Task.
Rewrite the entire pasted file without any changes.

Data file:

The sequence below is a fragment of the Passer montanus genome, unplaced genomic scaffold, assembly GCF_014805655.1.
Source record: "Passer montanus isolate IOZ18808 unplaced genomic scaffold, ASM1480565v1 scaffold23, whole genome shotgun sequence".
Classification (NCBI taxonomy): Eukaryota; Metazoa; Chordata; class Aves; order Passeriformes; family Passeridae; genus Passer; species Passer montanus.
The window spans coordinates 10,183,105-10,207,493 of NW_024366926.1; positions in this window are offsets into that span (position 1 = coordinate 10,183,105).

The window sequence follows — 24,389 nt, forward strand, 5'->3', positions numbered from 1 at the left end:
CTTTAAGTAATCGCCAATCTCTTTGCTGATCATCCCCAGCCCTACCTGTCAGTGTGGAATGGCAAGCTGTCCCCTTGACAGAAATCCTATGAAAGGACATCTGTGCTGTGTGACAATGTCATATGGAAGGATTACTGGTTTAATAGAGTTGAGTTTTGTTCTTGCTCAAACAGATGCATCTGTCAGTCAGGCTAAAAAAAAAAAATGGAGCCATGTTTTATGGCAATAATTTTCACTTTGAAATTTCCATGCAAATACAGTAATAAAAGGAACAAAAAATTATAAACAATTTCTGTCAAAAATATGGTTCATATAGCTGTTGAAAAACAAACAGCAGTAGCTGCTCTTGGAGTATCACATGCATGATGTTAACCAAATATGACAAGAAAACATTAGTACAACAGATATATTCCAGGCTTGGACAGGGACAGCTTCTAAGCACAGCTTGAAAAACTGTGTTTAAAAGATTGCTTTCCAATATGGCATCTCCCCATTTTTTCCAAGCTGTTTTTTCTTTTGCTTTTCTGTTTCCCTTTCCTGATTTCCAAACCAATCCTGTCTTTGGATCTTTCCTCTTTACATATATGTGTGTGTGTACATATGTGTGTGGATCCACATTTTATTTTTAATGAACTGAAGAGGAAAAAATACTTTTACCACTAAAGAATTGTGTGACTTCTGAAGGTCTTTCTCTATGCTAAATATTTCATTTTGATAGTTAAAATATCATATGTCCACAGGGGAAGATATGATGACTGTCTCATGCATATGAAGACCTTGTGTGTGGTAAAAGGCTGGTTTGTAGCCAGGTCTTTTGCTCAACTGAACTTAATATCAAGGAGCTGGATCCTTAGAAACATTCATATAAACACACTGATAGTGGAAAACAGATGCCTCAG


The sequence below is a fragment of the Passer montanus genome, unplaced genomic scaffold, assembly GCF_014805655.1.
Source record: "Passer montanus isolate IOZ18808 unplaced genomic scaffold, ASM1480565v1 scaffold23, whole genome shotgun sequence".
Classification (NCBI taxonomy): Eukaryota; Metazoa; Chordata; class Aves; order Passeriformes; family Passeridae; genus Passer; species Passer montanus.
The window spans coordinates 10,183,105-10,207,493 of NW_024366926.1; positions in this window are offsets into that span (position 1 = coordinate 10,183,105).

The window sequence follows — 24,389 nt, forward strand, 5'->3', positions numbered from 1 at the left end:
CTTTAAGTAATCGCCAATCTCTTTGCTGATCATCCCCAGCCCTACCTGTCAGTGTGGAATGGCAAGCTGTCCCCTTGACAGAAATCCTATGAAAGGACATCTGTGCTGTGTGACAATGTCATATGGAAGGATTACTGGTTTAATAGAGTTGAGTTTTGTTCTTGCTCAAACAGATGCATCTGTCAGTCAGGCTAAAAAAAAAAAATGGAGCCATGTTTTATGGCAATAATTTTCACTTTGAAATTTCCATGCAAATACAGTAATAAAAGGAACAAAAAATTATAAACAATTTCTGTCAAAAATATGGTTCATATAGCTGTTGAAAAACAAACAGCAGTAGCTGCTCTTGGAGTATCACATGCATGATGTTAACCAAATATGACAAGAAAACATTAGTACAACAGATATATTCCAGGCTTGGACAGGGACAGCTTCTAAGCACAGCTTGAAAAACTGTGTTTAAAAGATTGCTTTCCAATATGGCATCTCCCCATTTTTTCCAAGCTGTTTTTTCTTTTGCTTTTCTGTTTCCCTTTCCTGATTTCCAAACCAATCCTGTCTTTGGATCTTTCCTCTTTACATATATGTGTGTGTGTACATATGTGTGTGGATCCACATTTTATTTTTAATGAACTGAAGAGGAAAAAATACTTTTACCACTAAAGAATTGTGTGACTTCTGAAGGTCTTTCTCTATGCTAAATATTTCATTTTGATAGTTAAAATATCATATGTCCACAGGGGAAGATATGATGACTGTCTCATGCATATGAAGACCTTGTGTGTGGTAAAAGGCTGGTTTGTAGCCAGGTCTTTTGCTCAACTGAACTTAATATCAAGGAGCTGGATCCTTAGAAACATTCATATAAACACACTGATAGTGGAAAACAGATGCCTCAG